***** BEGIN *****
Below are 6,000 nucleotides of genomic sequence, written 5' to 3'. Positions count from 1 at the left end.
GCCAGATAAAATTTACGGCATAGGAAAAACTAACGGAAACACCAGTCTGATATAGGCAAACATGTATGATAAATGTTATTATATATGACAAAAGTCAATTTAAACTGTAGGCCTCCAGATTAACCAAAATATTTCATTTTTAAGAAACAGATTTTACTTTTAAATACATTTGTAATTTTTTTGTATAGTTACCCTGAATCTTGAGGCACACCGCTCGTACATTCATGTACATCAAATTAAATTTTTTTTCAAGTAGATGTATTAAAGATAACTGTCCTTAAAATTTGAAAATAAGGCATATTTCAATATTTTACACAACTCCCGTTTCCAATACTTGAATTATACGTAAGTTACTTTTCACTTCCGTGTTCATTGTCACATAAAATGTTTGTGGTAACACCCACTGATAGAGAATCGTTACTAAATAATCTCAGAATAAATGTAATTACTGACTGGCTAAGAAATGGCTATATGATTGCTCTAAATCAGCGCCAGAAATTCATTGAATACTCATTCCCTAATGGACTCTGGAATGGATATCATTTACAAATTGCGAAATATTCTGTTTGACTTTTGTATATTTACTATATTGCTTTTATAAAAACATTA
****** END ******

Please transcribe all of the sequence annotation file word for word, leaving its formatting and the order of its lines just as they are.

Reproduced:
Below are 6,000 nucleotides of genomic sequence, written 5' to 3'. Positions count from 1 at the left end.
GCCAGATAAAATTTACGGCATAGGAAAAACTAACGGAAACACCAGTCTGATATAGGCAAACATGTATGATAAATGTTATTATATATGACAAAAGTCAATTTAAACTGTAGGCCTCCAGATTAACCAAAATATTTCATTTTTAAGAAACAGATTTTACTTTTAAATACATTTGTAATTTTTTTGTATAGTTACCCTGAATCTTGAGGCACACCGCTCGTACATTCATGTACATCAAATTAAATTTTTTTTCAAGTAGATGTATTAAAGATAACTGTCCTTAAAATTTGAAAATAAGGCATATTTCAATATTTTACACAACTCCCGTTTCCAATACTTGAATTATACGTAAGTTACTTTTCACTTCCGTGTTCATTGTCACATAAAATGTTTGTGGTAACACCCACTGATAGAGAATCGTTACTAAATAATCTCAGAATAAATGTAATTACTGACTGGCTAAGAAATGGCTATATGATTGCTCTAAATCAGCGCCAGAAATTCATTGAATACTCATTCCCTAATGGACTCTGGAATGGATATCATTTACAAATTGCGAAATATTCTGTTTGACTTTTGTATATTTACTATATTGCTTTTATAAAAACATTA